Carcinoid heart disease can lead to heart failure and remains a major cause of morbidity and mortality in patients with carcinoid syndrome. A mean life expectancy of carcinoid heart disease is reported to be <2 years. The vasoreactive substances from the carcinoid tumor cause valvular lesion development. Left-sided lesions occur in <10% of the patients because the substances are mostly inactivated in the lung.1 Resumption of patent foramen ovale is one of the causes of the involvement of left-sided valves. The left-sided carcinoid heart disease can cause hemodynamic instability that necessitates surgical intervention. Although the optimal timing of surgical intervention has not been identified, the onset of the symptoms may be one of the timings in consideration of poor prognosis in symptomatic carcinoid heart disease.2 Therefore, early diagnosis and subsequent follow-up are indispensable.
OC is a rare neuroendocrine neoplasm in elderly female patients, accounting for only 0.3% to 1.0% of all carcinoid tumors.3 In OC, the direct venous drainage of vasoreactive substances into the systemic circulation results in the cardiac involvement without hepatic metastasis. There are few published reports about OC-related carcinoid heart disease. To the best of our knowledge, only one necropsy study reported both-sided carcinoid heart disease possibly caused by OC.4 Here, we demonstrated for the first time by a series of 2-dimensional echocardiograms the time-dependent progression from right-sided to both-sided involvement of the heart in OC-related carcinoid heart disease. Preoperative 3-dimensional echocardiogram and cardiac magnetic resonance imaging could provide detailed anatomic information of its long-term degenerative changes. The unexpectedly long-term progression over the course of 6 years could be seen due mainly to the inoperable state of the undiagnosed OC. OC-related carcinoid heart disease should be considered as a differential diagnosis in the case of an elderly female patient with isolated right-sided valve disease and ovarian tumor. Furthermore, the follow-up of heart disease is more important especially when a primary tumor is inoperable because there is still a possibility of the disease progression as seen in this case.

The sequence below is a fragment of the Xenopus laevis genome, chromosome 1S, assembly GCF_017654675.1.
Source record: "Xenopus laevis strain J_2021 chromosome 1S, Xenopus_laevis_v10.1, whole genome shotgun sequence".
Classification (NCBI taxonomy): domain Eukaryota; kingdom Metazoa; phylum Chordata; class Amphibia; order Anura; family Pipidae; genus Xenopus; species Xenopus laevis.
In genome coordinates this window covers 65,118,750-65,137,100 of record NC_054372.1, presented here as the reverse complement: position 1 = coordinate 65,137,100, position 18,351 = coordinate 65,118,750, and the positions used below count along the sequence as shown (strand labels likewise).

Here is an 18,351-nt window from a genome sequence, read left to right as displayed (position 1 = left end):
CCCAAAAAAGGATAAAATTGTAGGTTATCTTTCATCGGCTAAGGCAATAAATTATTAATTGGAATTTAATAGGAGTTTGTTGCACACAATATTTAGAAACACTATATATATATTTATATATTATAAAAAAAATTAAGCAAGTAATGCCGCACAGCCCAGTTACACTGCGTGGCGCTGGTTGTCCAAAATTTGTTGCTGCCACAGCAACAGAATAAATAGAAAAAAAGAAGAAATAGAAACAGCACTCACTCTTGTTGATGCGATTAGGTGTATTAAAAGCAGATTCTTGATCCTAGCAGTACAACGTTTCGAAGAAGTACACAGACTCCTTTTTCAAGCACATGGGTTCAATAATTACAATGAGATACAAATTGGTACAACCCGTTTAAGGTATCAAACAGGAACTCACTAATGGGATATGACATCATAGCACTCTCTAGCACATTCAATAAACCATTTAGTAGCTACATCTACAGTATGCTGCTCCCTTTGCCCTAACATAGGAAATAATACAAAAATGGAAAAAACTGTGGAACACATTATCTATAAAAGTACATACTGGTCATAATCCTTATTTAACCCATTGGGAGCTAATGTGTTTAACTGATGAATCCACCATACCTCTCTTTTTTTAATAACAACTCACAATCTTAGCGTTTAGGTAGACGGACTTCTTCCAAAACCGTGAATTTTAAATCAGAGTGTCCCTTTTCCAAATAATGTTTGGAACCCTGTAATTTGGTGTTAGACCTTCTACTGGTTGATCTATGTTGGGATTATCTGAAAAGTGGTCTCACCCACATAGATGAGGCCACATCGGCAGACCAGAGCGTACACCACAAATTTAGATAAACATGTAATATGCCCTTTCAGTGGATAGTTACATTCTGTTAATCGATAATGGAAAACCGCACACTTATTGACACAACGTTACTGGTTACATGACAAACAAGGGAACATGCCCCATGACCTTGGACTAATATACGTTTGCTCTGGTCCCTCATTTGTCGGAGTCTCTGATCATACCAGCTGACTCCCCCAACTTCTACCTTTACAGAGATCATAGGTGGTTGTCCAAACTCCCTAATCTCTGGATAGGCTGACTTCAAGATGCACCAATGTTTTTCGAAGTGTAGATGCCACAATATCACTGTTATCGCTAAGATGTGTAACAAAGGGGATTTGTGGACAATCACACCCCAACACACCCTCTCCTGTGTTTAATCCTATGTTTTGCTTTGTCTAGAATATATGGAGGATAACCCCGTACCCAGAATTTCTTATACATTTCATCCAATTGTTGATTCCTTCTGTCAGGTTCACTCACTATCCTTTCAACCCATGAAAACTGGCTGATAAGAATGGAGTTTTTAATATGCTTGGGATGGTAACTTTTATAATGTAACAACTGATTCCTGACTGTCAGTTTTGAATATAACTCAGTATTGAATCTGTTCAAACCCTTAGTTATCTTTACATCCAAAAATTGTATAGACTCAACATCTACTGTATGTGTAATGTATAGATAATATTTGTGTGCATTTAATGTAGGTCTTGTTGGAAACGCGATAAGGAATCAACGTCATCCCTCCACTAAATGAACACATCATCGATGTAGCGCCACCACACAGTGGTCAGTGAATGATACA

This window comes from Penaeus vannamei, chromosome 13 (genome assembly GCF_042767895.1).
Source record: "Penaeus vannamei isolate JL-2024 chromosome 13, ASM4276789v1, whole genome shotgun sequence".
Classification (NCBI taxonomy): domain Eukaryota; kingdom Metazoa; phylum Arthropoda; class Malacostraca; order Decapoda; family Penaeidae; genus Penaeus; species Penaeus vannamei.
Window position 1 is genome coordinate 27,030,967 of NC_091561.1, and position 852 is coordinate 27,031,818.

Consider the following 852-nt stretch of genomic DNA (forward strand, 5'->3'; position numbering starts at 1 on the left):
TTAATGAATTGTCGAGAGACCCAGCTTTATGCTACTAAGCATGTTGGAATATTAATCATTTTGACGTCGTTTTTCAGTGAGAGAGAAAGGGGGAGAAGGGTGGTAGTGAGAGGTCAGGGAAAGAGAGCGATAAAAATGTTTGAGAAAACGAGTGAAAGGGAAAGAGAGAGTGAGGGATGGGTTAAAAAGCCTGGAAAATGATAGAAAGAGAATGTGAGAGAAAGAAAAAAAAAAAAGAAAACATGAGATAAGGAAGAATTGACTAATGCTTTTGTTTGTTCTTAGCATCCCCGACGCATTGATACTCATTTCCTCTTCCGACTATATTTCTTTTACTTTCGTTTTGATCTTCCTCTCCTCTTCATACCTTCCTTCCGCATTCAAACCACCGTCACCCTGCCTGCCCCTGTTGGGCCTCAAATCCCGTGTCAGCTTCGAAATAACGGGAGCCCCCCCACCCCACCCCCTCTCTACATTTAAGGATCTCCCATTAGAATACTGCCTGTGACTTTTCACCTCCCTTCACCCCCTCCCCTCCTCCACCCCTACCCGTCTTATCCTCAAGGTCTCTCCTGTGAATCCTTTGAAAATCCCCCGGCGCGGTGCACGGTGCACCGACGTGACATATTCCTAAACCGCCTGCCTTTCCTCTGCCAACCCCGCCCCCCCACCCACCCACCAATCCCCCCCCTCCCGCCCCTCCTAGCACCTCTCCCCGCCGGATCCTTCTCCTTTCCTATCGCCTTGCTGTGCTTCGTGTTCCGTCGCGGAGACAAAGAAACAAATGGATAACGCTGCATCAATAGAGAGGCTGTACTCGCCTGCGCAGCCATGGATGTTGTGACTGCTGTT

The Data Supplement is available at http://circheartfailure.ahajournals.org/lookup/suppl/doi:10.1161/CIRCHEARTFAILURE.116.003719/-/DC1.
- © 2017 American Heart Association, Inc.
- Bhattacharyya S,
- Davar J,
- Dreyfus G,
- Caplin ME.
- Connolly HM,
- Nishimura RA,
- Smith HC,
- Pellikka PA,
- Mullany CJ,
- Kvols LK.